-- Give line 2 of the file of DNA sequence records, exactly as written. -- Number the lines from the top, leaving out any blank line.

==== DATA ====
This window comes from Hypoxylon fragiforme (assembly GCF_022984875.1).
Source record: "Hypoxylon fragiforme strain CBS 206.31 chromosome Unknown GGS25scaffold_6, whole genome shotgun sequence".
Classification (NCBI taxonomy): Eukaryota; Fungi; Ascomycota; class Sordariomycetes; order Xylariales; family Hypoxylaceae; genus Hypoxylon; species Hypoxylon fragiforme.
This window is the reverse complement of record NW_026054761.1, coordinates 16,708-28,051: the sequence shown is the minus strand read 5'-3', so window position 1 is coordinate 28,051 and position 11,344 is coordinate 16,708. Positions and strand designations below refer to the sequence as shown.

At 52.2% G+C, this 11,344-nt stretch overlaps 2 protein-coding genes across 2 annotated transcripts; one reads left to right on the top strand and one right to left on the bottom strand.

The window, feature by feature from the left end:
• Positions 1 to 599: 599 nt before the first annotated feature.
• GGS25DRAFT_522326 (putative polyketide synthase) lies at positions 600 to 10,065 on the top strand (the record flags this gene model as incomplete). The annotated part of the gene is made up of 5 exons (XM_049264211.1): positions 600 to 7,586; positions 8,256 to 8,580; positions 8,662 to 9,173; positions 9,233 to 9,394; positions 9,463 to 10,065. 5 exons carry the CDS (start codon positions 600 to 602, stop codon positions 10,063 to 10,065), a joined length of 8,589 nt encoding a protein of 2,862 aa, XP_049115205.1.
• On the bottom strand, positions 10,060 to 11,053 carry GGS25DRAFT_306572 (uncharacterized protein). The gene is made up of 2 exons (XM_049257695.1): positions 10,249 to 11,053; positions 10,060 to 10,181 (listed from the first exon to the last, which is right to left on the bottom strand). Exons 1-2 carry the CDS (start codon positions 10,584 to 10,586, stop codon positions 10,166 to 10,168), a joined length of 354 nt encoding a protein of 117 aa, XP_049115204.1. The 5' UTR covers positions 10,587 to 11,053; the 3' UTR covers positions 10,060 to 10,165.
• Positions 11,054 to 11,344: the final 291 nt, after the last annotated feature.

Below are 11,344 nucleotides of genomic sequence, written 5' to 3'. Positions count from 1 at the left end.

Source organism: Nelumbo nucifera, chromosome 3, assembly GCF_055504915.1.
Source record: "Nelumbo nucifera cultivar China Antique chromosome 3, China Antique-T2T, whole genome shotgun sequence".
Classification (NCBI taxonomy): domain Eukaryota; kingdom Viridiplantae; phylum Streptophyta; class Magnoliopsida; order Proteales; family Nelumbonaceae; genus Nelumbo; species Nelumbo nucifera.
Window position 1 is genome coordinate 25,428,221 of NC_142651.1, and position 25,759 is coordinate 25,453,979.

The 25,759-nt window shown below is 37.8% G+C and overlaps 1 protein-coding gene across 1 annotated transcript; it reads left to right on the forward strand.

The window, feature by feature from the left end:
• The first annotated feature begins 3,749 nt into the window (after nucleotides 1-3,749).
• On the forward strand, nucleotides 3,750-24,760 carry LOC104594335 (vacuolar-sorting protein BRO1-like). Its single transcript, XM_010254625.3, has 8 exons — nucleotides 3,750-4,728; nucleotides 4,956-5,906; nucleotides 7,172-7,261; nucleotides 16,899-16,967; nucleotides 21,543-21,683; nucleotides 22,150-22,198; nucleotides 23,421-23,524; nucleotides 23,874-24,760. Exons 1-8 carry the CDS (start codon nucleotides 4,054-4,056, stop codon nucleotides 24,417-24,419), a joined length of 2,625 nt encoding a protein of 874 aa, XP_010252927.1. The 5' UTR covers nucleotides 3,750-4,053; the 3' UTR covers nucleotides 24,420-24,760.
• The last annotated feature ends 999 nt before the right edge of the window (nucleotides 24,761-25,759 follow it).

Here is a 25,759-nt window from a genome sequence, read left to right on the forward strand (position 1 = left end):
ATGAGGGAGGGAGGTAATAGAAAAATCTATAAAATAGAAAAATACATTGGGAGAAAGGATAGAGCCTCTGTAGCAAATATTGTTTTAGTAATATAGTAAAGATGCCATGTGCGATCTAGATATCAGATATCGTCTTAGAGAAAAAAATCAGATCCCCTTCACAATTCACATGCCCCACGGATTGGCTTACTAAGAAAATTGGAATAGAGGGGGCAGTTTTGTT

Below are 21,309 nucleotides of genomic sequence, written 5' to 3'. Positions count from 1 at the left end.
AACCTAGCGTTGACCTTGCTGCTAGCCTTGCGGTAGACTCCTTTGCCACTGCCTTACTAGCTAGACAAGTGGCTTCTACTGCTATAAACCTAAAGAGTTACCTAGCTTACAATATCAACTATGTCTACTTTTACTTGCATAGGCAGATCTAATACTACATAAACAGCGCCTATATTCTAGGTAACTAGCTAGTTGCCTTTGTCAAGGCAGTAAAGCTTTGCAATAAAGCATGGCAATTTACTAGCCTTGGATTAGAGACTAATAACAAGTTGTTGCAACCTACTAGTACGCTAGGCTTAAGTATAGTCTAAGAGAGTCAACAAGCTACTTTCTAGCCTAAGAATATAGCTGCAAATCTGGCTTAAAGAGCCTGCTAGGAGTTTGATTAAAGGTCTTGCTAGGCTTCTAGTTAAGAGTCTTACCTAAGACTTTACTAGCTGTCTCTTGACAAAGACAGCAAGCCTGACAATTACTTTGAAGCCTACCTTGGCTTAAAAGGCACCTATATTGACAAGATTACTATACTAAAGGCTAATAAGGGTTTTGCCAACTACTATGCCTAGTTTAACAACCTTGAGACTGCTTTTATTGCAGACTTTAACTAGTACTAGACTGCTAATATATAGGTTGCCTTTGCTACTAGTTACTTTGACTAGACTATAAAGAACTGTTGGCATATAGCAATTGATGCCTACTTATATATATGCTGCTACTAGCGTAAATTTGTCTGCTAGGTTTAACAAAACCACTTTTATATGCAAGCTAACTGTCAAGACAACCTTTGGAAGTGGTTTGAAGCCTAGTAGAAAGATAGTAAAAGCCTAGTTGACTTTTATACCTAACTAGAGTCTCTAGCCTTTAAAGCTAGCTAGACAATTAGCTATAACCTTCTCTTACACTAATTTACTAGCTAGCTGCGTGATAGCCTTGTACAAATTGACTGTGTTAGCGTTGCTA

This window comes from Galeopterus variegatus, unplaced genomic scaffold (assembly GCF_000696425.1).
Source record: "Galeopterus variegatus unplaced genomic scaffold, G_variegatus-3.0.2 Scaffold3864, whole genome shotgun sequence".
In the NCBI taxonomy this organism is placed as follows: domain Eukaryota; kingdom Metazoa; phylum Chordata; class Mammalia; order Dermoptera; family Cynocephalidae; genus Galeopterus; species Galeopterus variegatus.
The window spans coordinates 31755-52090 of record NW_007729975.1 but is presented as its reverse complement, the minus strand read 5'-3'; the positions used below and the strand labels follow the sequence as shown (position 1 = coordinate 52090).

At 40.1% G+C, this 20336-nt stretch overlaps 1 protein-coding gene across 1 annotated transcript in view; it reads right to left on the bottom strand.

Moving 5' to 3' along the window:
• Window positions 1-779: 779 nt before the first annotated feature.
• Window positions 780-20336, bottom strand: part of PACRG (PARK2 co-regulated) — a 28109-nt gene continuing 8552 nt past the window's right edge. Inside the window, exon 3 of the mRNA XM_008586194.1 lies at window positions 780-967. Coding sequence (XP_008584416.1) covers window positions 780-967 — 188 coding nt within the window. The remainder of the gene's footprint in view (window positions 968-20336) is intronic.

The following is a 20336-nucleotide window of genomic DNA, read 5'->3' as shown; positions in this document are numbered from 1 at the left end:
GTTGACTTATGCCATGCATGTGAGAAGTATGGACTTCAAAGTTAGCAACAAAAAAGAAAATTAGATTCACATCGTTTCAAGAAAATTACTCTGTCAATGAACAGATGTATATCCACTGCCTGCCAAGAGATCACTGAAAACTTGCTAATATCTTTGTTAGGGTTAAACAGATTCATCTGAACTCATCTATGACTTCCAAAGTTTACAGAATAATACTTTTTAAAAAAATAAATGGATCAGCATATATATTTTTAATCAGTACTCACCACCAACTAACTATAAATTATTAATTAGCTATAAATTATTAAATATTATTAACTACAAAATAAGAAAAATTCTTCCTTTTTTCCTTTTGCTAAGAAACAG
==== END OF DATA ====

Source record: "Hypoxylon fragiforme strain CBS 206.31 chromosome Unknown GGS25scaffold_6, whole genome shotgun sequence".